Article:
However, the number of candidates in the Senate, in most states, has long since become unapproachable in terms of the effort required to allocate preferences – in NSW for 110 candidates this time around, and even in Tasmania 54.

In anticipation of this issue, the system was designed with a short cut – you could nominate to vote above the line and pick one of the provided pre-arranged preference lists. Each party is able to provide one such list.

This however has lead to some problems in that these lists are not necessarily — nor commonly — ordered in the way that party members would select if they were to allocate themselves.  This leads to a lot of the fuss that has occurred with micro parties managing to ‘snowball’ a very small vote up to the point where they pick up a seat through a combination of good fortune and good analysis.

Despite the ease of voting above the line, some people choose to take the effort below the line.  In Tasmania this time around, around 10.3% chose to do so. After the election is counted, the AEC publishes the preferences selected by those who vote below the line, naturally without any identifying details. This allows a look at what order people who voted for a particular party actually did use, and thus a comparison with the party’s above the line selection.

A couple notes before looking at some of the data.  Firstly, people have different reasons for voting below the line. A significant reason for doing so is because they don’t like some aspect of the way the party has arranged their above the line list. As such, the arrangement of votes sampled from below the line should not be confused with how those who voted for that party above the line would have voted below the line. Secondly, although the data is nominally by individual, the difference between individual and party results is almost exclusively determined by the order in the party and thus the results can be simplified to party results without loss.

With that said, lets have a look at the results for the Liberal Party.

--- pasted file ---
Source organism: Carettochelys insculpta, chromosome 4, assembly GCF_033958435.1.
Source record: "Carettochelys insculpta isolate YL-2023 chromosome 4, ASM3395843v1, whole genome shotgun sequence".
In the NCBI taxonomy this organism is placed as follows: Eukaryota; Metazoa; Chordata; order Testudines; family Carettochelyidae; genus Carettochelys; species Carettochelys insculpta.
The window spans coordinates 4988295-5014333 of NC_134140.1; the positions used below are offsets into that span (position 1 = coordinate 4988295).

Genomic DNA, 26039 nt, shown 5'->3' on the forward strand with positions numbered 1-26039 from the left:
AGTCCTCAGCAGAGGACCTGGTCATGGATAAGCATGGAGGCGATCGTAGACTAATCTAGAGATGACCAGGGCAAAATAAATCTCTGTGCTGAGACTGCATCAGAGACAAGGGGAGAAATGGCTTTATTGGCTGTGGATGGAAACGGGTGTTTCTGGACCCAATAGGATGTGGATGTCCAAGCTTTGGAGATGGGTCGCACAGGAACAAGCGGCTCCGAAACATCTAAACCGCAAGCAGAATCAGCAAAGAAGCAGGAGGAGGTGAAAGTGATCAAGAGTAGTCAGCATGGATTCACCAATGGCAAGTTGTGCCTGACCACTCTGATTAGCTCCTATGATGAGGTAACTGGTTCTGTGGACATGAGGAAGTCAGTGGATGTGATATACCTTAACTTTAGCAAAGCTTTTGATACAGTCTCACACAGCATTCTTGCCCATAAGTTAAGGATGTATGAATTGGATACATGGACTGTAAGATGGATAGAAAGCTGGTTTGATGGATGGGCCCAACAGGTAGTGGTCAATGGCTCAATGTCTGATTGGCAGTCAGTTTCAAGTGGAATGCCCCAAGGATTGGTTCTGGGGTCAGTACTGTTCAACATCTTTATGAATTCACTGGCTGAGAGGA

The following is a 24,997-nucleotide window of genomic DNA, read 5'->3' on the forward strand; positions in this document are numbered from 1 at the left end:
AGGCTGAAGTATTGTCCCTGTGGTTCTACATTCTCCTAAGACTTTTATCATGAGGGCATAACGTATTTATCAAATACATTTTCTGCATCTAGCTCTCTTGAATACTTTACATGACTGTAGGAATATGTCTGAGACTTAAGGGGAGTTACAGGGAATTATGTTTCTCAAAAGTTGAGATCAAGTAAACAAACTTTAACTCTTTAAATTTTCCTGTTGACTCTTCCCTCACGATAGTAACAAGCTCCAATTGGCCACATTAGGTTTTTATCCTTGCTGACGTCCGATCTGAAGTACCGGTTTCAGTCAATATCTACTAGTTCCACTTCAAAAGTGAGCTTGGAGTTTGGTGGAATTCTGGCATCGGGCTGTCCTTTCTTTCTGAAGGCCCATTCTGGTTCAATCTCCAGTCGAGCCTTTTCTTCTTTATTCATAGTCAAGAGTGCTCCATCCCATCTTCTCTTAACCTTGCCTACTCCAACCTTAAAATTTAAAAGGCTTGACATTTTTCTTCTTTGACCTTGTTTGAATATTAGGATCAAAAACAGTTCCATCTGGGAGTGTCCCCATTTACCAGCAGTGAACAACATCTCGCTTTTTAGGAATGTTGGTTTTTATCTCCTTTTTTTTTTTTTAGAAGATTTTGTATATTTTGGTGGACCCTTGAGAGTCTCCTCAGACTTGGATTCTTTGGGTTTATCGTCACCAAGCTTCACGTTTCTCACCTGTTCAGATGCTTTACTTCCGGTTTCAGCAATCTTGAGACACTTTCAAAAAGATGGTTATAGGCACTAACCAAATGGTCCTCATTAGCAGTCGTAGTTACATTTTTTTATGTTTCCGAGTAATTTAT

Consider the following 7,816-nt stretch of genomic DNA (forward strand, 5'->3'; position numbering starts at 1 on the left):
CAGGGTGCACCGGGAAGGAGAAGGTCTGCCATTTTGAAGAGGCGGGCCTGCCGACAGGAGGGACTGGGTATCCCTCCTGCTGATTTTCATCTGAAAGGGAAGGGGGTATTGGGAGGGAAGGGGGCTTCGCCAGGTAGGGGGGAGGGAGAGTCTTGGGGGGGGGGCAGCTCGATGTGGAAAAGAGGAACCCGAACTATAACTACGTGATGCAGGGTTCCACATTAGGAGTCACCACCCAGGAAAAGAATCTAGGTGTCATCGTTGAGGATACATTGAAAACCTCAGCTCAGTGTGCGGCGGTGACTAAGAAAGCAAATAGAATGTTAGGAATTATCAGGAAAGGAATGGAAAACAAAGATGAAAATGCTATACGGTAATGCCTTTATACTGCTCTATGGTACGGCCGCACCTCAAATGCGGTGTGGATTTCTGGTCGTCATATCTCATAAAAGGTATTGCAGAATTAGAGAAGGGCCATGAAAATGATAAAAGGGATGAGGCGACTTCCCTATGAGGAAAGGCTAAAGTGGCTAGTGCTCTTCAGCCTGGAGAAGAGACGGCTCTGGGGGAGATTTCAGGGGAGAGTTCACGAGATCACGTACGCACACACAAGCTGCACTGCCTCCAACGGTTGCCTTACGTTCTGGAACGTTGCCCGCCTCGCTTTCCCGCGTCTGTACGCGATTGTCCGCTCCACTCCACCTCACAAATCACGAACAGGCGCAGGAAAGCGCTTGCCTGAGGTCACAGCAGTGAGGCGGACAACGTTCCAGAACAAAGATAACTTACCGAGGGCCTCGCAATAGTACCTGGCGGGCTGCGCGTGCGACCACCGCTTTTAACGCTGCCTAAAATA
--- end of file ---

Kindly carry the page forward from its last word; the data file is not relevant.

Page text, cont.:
LibBTLSo what can we get out of this? Apart from the order of preference which you can muse over yourself, there are a couple of interesting features.  One is the shape of the curve; the other the deep spike in the 20 percentile line for Labor.

The shape of the curve illustrates the consistency of response; where there is a consistent response to another party, their point lies close to the diagonal.  In this case it is obvious that the only really consistent responses are for the Liberal Party and the Greens.  The other parties are either not well enough known or opinion is split upon them.  The Liberal Democrats and Palmer United also show a lesser consistency.

Labor’s lower line shows a deep spike down; this reflects the substantial portion of voters who preference Labor very early in their votes, before most of the minor parties. Its not enough to outweigh the much larger grouping who put them last or second last, (see the spike up in the 80 percentile line), but it does reveal the distinct split in votes that occurs.

In my next piece I’ll look at the division that is revealed within Liberal Party voters with a little cutting and slicing of the data.


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On the prevention of chaos

Around the world these days there are numerous regions facing declining / collapsing economies, from Europe to the Middle East, and more on the verge of such a collapse should there be another significant interruption to trade and confidence.

One of the tensions that forms in these times is rooted in powerlessness and dependency. People feel powerless to change their own situation, and feel firstly dependant and then, necessarily, betrayed by government. This leads to extreme politics, increasing social tension, and in many cases fragmentation and eventually war.

We are not immune to this in the West, not even in Australia. We may be more sheltered, but we are not invulnerable. And we know it; our national concern over the inflow of illegal immigrants is a reflection of this, as is our increased rate of savings. We are preparing for hard times whether we acknowledge that logically or not.